@CC: Different colored shoes! If they were bright colors, you could have been riding the retro/nerd/cool trend of wearing bowling shoes. But I'm betting they were either black and navy blue, or black and brown. The closet is dark in the morning.Delete
@Wylodmayer: Glad to add to your fucking vocabulary.
I knew there was a reason I don't want one of those new-fangled electronic key thingies (besides the fact that they're expensive and bulky and require batteries. Mind you, I wouldn't mind the new car that goes along with said key thingies, but since I can't afford one of those at the moment, I comfort myself with the fact that I get to keep using a cheap mechanical key that does the job just find thankyouverymuch). I do regularly try to open my office with my apartment key (and sometimes vice versa).ReplyDelete
I wish my mistakes were more earth-shaking, or at least amusing. Like others above, I mix up students. I mix up classes. I forget whether the present class is using APA or MLA style citations. I occasionally answer an email from a student in one class as if (s)he belonged to another class on a different schedule. And I (justifiably) annoy students by taking longer than I think I should (as well as longer than they think I should) to get work back to them. (I also annoy them by not awarding As as easily as some think I should, but that's not an example of human frailty; that's doing my job).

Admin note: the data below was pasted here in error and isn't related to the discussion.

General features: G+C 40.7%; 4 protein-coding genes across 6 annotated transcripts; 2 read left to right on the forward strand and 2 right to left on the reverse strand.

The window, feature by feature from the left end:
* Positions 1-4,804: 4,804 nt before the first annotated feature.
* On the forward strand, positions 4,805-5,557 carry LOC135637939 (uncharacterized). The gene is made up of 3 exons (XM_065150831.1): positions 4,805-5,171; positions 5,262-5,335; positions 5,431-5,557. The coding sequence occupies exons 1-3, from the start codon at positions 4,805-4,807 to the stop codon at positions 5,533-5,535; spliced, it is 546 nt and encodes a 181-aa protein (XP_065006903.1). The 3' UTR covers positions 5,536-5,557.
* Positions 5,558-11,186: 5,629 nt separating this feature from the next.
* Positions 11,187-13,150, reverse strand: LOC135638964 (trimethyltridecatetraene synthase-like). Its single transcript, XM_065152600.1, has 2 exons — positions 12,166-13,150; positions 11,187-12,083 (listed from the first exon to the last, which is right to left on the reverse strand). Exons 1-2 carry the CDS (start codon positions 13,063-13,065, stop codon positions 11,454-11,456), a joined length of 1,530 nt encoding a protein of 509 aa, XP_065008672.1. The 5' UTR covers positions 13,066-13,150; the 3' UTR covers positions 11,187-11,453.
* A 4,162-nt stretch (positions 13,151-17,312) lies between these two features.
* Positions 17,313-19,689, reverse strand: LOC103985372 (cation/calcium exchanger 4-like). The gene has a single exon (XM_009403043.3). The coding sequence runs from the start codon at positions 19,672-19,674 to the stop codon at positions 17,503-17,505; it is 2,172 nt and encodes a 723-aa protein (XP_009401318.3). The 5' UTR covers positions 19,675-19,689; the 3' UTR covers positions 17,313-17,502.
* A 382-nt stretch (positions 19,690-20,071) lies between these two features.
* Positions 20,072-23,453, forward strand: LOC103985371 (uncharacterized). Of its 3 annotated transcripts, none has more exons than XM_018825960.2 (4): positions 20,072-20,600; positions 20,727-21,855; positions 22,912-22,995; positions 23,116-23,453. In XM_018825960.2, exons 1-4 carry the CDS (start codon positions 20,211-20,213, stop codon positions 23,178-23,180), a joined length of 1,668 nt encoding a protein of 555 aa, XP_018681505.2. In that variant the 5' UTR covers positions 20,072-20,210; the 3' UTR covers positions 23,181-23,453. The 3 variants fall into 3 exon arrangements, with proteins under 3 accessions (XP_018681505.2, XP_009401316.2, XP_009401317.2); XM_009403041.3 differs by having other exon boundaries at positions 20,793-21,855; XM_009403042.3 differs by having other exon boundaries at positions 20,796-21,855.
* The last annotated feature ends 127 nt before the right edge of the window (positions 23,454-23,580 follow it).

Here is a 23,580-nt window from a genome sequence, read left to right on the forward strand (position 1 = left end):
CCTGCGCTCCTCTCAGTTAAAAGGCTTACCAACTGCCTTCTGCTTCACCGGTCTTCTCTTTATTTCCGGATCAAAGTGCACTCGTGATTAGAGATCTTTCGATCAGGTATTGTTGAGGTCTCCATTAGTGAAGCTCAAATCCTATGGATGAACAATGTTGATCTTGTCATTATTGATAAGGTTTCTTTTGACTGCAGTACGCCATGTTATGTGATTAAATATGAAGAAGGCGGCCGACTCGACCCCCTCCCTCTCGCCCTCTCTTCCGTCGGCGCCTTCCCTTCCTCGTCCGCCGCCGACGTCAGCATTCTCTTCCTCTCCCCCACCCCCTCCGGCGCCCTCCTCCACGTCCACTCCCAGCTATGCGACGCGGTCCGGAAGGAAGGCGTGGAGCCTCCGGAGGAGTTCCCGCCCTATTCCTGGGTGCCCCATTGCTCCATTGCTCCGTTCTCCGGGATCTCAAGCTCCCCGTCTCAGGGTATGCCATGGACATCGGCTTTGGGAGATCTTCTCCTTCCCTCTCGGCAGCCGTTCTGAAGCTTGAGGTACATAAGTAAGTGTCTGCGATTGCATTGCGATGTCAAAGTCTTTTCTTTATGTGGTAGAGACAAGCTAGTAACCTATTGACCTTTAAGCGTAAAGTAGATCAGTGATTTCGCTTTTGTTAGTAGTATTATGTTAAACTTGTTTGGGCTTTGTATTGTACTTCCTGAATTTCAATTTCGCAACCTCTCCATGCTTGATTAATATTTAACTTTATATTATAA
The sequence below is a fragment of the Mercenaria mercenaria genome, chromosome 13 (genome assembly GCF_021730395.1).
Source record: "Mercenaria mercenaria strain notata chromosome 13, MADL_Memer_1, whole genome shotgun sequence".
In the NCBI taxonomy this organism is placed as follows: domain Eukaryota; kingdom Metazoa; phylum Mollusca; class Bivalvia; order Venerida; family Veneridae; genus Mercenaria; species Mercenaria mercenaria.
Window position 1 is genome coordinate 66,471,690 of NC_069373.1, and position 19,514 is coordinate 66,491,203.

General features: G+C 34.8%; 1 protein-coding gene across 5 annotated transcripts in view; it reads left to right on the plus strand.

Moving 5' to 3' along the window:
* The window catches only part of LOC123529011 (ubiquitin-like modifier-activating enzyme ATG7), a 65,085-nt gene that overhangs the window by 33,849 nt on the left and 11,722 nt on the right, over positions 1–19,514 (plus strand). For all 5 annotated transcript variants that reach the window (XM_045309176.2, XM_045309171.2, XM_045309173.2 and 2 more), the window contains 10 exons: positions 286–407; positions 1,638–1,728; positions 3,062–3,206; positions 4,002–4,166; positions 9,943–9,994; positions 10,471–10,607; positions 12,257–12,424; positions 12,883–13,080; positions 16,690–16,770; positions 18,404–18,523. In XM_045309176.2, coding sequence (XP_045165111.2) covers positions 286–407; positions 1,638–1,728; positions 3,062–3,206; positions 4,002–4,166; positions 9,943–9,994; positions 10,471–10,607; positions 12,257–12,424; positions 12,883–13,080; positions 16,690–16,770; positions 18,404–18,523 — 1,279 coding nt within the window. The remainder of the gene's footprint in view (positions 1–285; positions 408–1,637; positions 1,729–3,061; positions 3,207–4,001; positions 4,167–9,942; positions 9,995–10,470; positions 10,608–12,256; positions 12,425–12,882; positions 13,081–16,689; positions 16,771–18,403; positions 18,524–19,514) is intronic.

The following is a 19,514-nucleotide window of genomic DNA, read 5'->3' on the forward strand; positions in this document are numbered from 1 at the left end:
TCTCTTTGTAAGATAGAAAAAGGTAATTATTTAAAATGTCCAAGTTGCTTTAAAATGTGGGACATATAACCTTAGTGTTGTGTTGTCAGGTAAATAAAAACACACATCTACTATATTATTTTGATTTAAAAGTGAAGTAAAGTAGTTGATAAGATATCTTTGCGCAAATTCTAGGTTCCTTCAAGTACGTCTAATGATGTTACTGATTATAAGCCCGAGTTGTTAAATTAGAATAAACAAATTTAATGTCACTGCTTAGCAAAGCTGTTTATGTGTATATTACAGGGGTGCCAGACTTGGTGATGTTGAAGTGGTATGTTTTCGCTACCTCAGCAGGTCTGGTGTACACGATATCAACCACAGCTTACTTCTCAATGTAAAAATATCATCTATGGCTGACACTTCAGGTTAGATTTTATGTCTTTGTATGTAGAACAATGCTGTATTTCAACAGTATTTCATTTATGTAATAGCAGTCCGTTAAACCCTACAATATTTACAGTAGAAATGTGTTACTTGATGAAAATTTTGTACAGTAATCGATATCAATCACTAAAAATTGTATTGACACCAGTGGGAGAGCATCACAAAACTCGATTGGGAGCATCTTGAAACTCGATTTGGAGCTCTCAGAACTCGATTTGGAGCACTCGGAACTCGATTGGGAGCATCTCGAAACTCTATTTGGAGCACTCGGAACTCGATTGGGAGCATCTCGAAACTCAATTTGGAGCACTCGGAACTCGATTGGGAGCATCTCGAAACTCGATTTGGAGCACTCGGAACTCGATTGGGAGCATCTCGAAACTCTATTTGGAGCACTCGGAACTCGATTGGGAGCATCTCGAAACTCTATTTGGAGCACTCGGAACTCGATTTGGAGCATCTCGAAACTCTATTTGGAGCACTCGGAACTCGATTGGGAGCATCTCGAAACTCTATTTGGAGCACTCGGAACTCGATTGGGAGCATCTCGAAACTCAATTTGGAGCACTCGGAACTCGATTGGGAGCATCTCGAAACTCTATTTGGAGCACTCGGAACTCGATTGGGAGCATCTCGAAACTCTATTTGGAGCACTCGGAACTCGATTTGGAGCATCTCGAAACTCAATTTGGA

Four years ago I bought my first new car, ever (Thank you, Honda, for such a low APR loan). I miss the old-fashioned way of locking doors. Even now, I constantly return to my car to make sure I've locked it (every day!). Something about the physical act of pushing down a lock clicked in my brain, but not pushing a button on a remote. I miss my old car (well, not its tendency to break down), but at least the locking of the car.ReplyDelete